LET US STANDARDIZE!

The scientific value of this article is little but its practical value is great. The literature considers the size of a tumour one of its important characteristics.

I know two methods to specify the size of a tumour:
1. One measurement.
2. Three measurements.

Let us examine these! What do they specify? And is it enough to characterize the tumour geometrically?

I would like to state that I am not a doctor. I am an engineer proficient in certain areas of mathematics, metrology (and medicines but it has no importance here) [1].

1. In the literature – although I haven’t seen it written down – the size of a tumour means its greatest dimension. I also haven’t found any reference as to how it should be measures if we can see the tumour – e.g. through some imaging method.

Doctors, however, make important prognostic statements based on the non-defined size [2], [3] (Serious doubts arise in connection with these. As to the given limit of 5 cm, it is true that “nature does not know the concept of whole numbers.” One can therefore ask: “Why exactly 5 cm, why not 4.8 or 5.1?” It is also very unlikely that this is a sharp limit, that is, if the tumour is 5 cm the patient can live on for years, whereas if it is 5.1 cm they will die soon.)

Putting it mathematically: What is the distance between the furthest points of a closed solid shape?

Even if the shape is well defined with an equation or another method, it would take a considerable amount of time to calculate with a computer (and the program would also be rather complicated). And it, naturally, is not the case with tumours!

An approximate size can be calculated if many photos are taken of the tumour and in each photo the distance of the furthest points are determined (the problem is now simplified to a problem in one plane) and the greatest distance is selected.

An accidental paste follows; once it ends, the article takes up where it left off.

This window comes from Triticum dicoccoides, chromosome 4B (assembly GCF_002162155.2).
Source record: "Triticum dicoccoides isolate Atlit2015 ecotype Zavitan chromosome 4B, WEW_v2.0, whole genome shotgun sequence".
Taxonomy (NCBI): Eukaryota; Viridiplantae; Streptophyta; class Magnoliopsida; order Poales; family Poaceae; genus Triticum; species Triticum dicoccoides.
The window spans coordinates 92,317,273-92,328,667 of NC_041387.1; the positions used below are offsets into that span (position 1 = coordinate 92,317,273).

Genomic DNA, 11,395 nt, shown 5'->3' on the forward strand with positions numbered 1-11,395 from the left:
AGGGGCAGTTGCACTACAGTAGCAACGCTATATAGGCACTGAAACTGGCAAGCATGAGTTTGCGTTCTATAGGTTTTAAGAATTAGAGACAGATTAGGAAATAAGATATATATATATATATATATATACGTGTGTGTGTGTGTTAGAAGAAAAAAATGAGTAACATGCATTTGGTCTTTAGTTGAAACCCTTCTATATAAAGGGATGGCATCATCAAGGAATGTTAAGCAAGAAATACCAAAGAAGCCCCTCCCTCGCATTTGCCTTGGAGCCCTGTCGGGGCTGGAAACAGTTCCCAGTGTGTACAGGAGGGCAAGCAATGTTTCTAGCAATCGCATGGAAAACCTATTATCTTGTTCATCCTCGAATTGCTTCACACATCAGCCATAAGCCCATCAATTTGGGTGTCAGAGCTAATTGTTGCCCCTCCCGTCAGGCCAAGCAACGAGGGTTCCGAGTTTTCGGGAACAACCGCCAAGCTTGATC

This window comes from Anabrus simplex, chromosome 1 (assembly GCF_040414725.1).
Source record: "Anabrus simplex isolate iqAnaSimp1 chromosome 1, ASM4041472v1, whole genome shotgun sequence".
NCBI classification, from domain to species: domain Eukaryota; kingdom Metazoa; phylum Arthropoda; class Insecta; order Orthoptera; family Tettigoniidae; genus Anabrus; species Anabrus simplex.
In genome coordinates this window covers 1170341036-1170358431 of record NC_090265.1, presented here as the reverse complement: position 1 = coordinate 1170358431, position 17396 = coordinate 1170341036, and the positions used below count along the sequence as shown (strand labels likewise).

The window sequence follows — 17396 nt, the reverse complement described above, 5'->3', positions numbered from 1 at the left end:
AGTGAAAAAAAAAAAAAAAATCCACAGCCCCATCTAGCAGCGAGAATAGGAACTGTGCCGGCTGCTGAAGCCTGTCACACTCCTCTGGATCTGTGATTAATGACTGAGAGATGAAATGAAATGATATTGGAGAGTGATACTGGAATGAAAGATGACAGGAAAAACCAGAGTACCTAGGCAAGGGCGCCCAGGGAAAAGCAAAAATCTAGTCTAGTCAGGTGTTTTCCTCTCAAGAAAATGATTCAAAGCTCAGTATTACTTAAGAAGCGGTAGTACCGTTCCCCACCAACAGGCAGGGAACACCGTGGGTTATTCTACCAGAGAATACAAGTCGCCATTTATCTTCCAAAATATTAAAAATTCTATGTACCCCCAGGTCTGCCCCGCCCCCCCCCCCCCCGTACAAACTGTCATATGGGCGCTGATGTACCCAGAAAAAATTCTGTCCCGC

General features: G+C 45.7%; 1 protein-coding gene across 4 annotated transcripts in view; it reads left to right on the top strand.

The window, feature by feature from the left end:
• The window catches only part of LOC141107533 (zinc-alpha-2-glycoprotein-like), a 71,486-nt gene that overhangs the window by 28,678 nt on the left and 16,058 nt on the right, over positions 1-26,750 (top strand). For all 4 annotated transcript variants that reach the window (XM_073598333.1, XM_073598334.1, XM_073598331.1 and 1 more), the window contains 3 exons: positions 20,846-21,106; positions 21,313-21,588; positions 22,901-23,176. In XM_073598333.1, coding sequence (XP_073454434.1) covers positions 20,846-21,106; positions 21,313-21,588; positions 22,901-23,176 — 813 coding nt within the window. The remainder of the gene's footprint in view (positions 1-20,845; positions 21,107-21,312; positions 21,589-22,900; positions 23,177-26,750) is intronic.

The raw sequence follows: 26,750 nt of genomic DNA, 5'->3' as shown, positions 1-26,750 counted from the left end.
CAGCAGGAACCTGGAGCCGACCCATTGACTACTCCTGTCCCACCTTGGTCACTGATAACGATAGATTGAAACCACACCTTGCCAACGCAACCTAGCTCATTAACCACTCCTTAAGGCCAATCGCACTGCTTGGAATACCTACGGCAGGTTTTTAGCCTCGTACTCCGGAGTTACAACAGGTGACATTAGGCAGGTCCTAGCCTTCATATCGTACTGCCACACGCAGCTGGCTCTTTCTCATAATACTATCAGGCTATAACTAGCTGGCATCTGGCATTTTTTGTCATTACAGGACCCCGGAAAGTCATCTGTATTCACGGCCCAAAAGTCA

As we can see, even this is not a simple task. But how much does it help if it is done?

I show it reduced to a two-dimensional and very much simplified case.

Let all two-dimensional cells be the same size and let them fill the figures completely.

In the first case, let them fill a “tumour” whose size is 1×13 units (Fig. 1).

In the second case the cells make up a tumour of a different shape and 10 units long (Fig. 2).

This way, in the first case, the greatest distance is 13 units, whereas in the second case it is only 10 units. Therefore based on the greatest distance the first “tumour” is larger, even though the first “tumour” contains 13 cells while the second one contains 30, which is more than double that. This way, in real life the latter “tumour” is larger.

Thus it can be seen that the greatest distance says nothing of the real size of the tumour.

2. An ultrasound image and two MR images of a tumour [5 – 7].

According to these, in chronological order, the three measurements of the tumour (also not defined) are the following:
“19X18X7 mm”,
“4,6X2,5X4,3 cm”
“50X58X30 mm”.

Let us first examine the last two.

Using these, if the first one is fixed, we can create series with two elements, each containing three measurements, in three ways:
46X25X43 and 50X58X30,
46X25X43 and 58X30X50,
46X25X43 and 30X50X58.